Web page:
Categorized as: REST AND RECOVERY

How Often Should I CrossFit?

The intent of your individual training frequency is to train often enough to reach your fitness goals, but not often enough to overtrain or develop overuse injuries. Training frequency is dependent upon many factors, the most important of which are goals, intensity, rest, nutrition, and existing level of fitness. The remainder of your daily/weekly schedule is also a relevant factor. Let’s examine how each one affects your training.

If you simply want to maintain an adequate level of fitness for daily life and ward off obesity then your training frequency will differ substantially from an elite athlete seeking to compete in the national CrossFit Games. Training more frequently will advance your fitness faster, to a point.


If you train more intensely then you will require more rest than if you train less intensely. If CrossFit is your workout regimen then we can probably summarize your workout intensity as either intense or very intense, assuming you are putting 100% effort into your workouts.


Quality and quantity of rest are a huge factor in training frequency. Quality rest increases your ability to train more frequently. I’m defining quality and quantity in two principal ways: your level of activity on your rest days, and hours of sleep per night. The most effective rest is lack of prolonged or intense physical activity during the day plus 8.5-9 consecutive hours of sleep per night. Yes, that’s asking a lot of the typical American schedule.


This is pretty simple. If your body is getting the nutrients it needs to perform tissue repair and fuel your workouts then you can train more often. If you eat poorly then you will inevitably train less often or with less intensity, and will require more rest when you are done. Your body also won’t get as full a benefit from the workout because you haven’t supplied it with the tools to fully adapt to the stress you provided during the workout.

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The Benefits of Hamstring Flexibility and Pike Compression

Most adults are so inflexible in their hamstrings that they cannot even touch their toes. This is a serious deficiency, and one that is limiting them in a wide variety of movements. Moreover, the gymnastic pike position requires active compression of the hips, and a poor pike position will make press handstands, mannas, and many tumbling drills much harder to achieve.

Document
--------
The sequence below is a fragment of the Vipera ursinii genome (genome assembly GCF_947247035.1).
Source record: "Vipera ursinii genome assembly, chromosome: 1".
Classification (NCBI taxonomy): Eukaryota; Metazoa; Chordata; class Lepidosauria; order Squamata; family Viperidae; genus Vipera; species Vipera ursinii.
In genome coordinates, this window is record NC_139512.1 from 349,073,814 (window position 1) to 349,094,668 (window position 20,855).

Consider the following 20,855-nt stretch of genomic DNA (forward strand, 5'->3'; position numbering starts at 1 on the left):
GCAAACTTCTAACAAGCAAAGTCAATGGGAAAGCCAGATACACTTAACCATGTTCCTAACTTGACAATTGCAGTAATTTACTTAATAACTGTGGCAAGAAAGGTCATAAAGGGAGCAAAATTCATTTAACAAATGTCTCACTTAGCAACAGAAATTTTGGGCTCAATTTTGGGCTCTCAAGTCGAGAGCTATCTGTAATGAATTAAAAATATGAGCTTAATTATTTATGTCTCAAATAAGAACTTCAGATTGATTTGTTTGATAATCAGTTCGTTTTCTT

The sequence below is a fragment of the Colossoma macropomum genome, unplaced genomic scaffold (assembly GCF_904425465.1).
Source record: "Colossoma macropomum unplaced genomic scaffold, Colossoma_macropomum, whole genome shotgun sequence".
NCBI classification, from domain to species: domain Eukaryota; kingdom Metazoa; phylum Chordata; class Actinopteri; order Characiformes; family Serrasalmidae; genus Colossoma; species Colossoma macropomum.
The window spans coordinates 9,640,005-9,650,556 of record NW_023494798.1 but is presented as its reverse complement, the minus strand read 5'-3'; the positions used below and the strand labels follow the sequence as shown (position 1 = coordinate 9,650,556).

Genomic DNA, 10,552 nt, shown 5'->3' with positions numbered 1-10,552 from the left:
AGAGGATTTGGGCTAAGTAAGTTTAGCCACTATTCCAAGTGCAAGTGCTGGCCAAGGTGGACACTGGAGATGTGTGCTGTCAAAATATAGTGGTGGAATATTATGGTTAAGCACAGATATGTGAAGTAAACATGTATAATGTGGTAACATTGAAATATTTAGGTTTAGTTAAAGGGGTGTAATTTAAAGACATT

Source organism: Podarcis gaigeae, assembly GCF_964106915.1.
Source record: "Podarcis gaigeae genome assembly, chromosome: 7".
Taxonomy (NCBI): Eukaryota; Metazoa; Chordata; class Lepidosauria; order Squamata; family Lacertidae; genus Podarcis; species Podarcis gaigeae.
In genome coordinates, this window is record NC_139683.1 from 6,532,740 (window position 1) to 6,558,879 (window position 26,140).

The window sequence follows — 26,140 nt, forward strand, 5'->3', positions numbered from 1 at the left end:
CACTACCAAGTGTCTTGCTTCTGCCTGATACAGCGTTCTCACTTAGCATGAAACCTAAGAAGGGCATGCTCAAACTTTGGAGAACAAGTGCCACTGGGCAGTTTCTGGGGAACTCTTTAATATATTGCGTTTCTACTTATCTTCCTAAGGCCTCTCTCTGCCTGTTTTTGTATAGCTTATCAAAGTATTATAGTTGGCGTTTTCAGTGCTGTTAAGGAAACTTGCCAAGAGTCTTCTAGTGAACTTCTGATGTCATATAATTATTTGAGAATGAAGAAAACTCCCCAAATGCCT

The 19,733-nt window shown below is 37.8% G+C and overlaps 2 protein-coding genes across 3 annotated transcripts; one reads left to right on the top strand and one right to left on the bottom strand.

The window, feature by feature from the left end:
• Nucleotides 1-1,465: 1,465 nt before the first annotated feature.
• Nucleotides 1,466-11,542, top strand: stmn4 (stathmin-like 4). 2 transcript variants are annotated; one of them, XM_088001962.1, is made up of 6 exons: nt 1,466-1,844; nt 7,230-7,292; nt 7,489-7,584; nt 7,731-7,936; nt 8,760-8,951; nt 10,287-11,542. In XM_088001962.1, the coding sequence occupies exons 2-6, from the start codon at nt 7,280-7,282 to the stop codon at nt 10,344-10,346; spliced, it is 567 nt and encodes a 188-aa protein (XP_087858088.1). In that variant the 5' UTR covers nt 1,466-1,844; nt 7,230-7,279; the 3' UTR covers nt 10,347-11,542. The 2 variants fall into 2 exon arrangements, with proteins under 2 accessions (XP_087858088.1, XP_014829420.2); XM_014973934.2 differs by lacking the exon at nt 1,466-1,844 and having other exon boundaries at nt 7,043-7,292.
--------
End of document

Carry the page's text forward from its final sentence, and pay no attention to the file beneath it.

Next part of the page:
First, the term “hamstrings” actually refers to a family of three distinct muscles. These muscles cross both the hip and knee joint, and thus are involved in both hip extension (“opening” the angle of the hip) as well as knee flexion (“closing” the angle of the knee). Problems arise when, due to a culture of sedentary living and lack of exercise, many adults move their hips through a full range of motion so infrequently that their hamstrings become excessively inflexible and tight.

Consider, for instance, a hanging leg lift. This is a basic beginner progression on the way towards L-sits and Mannas in the GymnasticBodies Foundation Series. When many trainees first attempt hanging leg lifts, they find they can barely lift their legs at all! Now this problem is two-fold: their anterior (front of the body) core muscles are too weak, and their posterior (back of the body) leg muscles and fascia are too tight. Fortunately, the GB courses have plenty of exercises and stretches to take care of both issues. Read More…

Sleep More For Fat Loss

In the world of fitness, everyone wants to know what to eat, and what to do in order to reach their goals. Let’s face it, the majority of people in the fitness world are interested in one thing, losing weight and looking good. Okay, maybe two things haha.

A recent topic of discussion amongst our members has been, “Did you see that article that said that not sleeping can lead to weight gain?” Let’s summarize this concept in a few points.

1) When you do not sleep, you are low on energy and when you are low on energy, your body begins looking for glucose (aka sugar) for energy to help you through the grueling tasks during your day. In order to get more glucose, you must eat more glucose, or your body will make it via gluconeogenesis. Gluconeogenesis is where the body will generate glucose from certain non-carbohydrate carbon substrates, usually protein, fat, or muscle, in search of glucose to produce energy.

2) In addition to searching for energy, your cortisol (stress hormone) is often high when striving to function on little sleep. Excess cortisol directly contributes to excess belly fat.

3) As a result, your body is looking to boost insulin to help bring down cortisol since the two oppose each other. As we all may know by now, sugar of course boosts insulin. Read More…